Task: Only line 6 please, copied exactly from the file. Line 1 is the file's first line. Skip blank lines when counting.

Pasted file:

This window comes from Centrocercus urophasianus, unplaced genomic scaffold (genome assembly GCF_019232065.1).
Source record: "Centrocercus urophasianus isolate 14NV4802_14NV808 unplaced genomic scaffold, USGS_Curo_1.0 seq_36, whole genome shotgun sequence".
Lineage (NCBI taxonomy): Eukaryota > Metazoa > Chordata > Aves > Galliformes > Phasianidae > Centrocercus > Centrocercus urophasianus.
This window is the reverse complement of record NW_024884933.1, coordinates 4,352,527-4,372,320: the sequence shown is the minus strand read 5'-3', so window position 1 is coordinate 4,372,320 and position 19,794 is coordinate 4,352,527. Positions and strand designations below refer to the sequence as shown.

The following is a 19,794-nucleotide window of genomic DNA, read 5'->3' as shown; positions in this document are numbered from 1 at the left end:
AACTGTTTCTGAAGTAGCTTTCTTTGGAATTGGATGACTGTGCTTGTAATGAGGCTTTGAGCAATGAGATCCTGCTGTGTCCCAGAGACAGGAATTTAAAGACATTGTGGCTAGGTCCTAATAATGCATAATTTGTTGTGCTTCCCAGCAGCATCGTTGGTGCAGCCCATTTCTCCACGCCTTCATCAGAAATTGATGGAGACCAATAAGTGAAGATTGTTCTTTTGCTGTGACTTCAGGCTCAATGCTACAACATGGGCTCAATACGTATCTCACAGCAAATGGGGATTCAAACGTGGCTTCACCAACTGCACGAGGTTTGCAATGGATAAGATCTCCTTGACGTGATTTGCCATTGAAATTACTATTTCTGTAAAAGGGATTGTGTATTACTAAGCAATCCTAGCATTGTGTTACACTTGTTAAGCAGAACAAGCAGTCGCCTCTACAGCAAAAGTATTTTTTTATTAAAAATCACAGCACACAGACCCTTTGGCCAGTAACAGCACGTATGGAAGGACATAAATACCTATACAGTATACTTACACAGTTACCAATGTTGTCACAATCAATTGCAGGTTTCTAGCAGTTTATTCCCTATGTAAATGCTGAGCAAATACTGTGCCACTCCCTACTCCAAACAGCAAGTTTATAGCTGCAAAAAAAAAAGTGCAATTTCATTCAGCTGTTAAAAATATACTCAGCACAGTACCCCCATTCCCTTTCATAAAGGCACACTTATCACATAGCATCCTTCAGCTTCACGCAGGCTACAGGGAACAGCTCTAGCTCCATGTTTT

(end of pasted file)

AACTGTTTCTGAAGTAGCTTTCTTTGGAATTGGATGACTGTGCTTGTAATGAGGCTTTGAGCAATGAGATCCTGCTGTGTCCCAGAGACAGGAATTTAAAGACATTGTGGCTAGGTCCTAATAATGCATAATTTGTTGTGCTTCCCAGCAGCATCGTTGGTGCAGCCCATTTCTCCACGCCTTCATCAGAAATTGATGGAGACCAATAAGTGAAGATTGTTCTTTTGCTGTGACTTCAGGCTCAATGCTACAACATGGGCTCAATACGTATCTCACAGCAAATGGGGATTCAAACGTGGCTTCACCAACTGCACGAGGTTTGCAATGGATAAGATCTCCTTGACGTGATTTGCCATTGAAATTACTATTTCTGTAAAAGGGATTGTGTATTACTAAGCAATCCTAGCATTGTGTTACACTTGTTAAGCAGAACAAGCAGTCGCCTCTACAGCAAAAGTATTTTTTTATTAAAAATCACAGCACACAGACCCTTTGGCCAGTAACAGCACGTATGGAAGGACATAAATACCTATACAGTATACTTACACAGTTACCAATGTTGTCACAATCAATTGCAGGTTTCTAGCAGTTTATTCCCTATGTAAATGCTGAGCAAATACTGTGCCACTCCCTACTCCAAACAGCAAGTTTATAGCTGCAAAAAAAAAAGTGCAATTTCATTCAGCTGTTAAAAATATACTCAGCACAGTACCCCCATTCCCTTTCATAAAGGCACACTTATCACATAGCATCCTTCAGCTTCACGCAGGCTACAGGGAACAGCTCTAGCTCCATGTTTT